Semester of Graduation

Summer 2020


Master of Science (MS)



Document Type



Tidally influenced coastal marshes provide numerous important ecosystem services, but these habitats are experiencing extreme habitat loss. Louisiana’s coastal marshes in particular are vulnerable to land loss resulting from both anthropogenic and natural causes, but especially to subsidence and relative sea-level rise. In response, the Louisiana Coastal Restoration and Protection Authority has outlined and is currently implementing the largest ever attempt at habitat restoration. A major component of this habitat restoration attempt is the use of freshwater and sediment diversions to increase the input of low salinity water, sediment, and nutrients needed to slow marsh loss and build land. Coastal marsh plant communities are primarily stratified by salinity and their distributions and salt tolerances are relatively well understood. However, the insect communities that are associated with these plant communities are less well known. Few inventories of Louisiana’s coastal insects have been made, and those that exist did not adequately sample the breadth of the tidally influenced marsh vegetation types. The goals of this study were to create a year-long, family-level inventory of the insects present in the Spartina dominated intermediate, brackish, and saline marshes of coastal Louisiana and to determine indicator plant species for each marsh vegetation type for potential environmental monitoring efforts. The objective was to provide baseline data that can be used to both quickly assess marsh type to determine habitat risk to threats such as oil spills or hurricanes and to enable the long-term monitoring of the health of these marshes. Insects and plant ground cover data were collected from July 2018 through June 2019 from 18 sites across Barataria Bay and Caillou Bay in coastal Louisiana. A total of 71 insect families were collected with 61 from intermediate marsh, 64 from brackish marsh, and 39 from saline marsh sites. Family-insect diversity was negatively correlated with salinity for multiple diversity indices. Salinity, seasonality, total ground cover, and ground cover of four plant species were found to be important factors in determining the distribution of insect families within Louisiana’s coastal marshes. Additionally, the abundances of insects belonging to different feeding guilds were found to vary between marsh vegetation types. Families likely to contain useful indicator species were identified to the species level when possible and an Indicator Value Analysis was performed on the species abundance data to determine potential bioindicators. A total of 26 species (from 17 families) were found to be significant indicators for a marsh vegetation type or a combination of marsh habitats. Of these bioindicator species, 11 were indicators of intermediate marsh, 2 were indicators for the combination of intermediate and brackish marsh, 4 were indicators for brackish marsh, 4 were indicators for the combination of brackish and saline marsh, and 5 were indicators for saline marsh.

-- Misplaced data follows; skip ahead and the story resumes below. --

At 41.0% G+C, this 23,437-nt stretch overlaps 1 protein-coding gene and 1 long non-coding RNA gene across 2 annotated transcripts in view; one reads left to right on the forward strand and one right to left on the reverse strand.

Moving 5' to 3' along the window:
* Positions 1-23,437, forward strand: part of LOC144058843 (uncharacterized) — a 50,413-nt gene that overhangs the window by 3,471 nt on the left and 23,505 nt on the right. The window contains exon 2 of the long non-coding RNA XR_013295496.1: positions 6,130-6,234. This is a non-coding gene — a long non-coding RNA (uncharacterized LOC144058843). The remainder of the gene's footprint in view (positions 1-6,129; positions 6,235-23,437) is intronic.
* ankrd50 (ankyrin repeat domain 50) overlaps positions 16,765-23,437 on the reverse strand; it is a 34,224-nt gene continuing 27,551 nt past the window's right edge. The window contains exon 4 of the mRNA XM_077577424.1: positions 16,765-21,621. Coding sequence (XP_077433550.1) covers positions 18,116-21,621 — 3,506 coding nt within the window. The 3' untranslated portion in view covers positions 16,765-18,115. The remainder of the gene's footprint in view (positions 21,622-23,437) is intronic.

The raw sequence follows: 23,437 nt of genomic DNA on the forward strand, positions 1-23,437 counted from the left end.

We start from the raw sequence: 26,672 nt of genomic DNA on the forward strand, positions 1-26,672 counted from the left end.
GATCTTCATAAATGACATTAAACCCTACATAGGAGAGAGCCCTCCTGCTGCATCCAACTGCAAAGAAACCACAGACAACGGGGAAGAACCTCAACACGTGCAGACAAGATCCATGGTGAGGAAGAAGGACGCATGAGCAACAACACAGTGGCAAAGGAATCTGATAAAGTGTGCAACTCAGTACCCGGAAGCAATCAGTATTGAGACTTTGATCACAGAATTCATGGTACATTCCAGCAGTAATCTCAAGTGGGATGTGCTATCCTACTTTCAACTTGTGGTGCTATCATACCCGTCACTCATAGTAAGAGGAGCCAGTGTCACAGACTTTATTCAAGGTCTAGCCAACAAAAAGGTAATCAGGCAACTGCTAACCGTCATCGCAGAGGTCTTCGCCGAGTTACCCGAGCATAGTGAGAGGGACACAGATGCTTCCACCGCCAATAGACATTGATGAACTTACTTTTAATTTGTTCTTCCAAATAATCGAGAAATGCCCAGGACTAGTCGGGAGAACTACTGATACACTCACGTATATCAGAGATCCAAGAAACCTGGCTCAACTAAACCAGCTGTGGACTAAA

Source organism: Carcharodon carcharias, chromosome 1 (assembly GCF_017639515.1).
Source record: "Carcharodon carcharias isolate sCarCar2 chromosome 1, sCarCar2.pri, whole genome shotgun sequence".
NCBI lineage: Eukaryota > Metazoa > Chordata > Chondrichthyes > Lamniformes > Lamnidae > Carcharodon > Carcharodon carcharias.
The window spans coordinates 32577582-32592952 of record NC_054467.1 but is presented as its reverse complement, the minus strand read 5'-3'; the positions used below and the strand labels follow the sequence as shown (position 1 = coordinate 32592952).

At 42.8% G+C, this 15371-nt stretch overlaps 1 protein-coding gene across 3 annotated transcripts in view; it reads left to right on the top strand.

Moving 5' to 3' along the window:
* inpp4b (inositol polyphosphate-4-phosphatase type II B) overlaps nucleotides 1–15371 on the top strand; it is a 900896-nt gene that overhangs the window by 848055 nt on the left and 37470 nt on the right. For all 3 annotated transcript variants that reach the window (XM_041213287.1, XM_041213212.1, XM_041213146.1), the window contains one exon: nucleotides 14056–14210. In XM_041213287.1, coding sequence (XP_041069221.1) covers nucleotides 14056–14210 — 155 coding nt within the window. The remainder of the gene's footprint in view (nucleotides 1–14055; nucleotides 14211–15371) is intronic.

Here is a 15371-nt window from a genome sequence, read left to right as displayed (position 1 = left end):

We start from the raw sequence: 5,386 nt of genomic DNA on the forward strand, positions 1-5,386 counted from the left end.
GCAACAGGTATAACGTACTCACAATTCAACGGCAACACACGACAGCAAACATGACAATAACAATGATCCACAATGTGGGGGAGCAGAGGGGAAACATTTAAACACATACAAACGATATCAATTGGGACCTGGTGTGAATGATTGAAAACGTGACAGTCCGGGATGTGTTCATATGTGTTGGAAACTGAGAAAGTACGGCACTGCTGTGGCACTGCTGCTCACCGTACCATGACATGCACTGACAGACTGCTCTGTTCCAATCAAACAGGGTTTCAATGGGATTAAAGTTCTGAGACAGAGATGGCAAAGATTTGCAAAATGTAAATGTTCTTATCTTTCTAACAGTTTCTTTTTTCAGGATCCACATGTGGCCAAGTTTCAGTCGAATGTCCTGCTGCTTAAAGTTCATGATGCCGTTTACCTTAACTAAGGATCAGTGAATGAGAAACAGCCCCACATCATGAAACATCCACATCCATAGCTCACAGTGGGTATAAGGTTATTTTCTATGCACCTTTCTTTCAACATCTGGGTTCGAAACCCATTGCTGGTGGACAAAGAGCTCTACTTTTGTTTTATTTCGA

Committee Chair

Lane Foil

Included in

Entomology Commons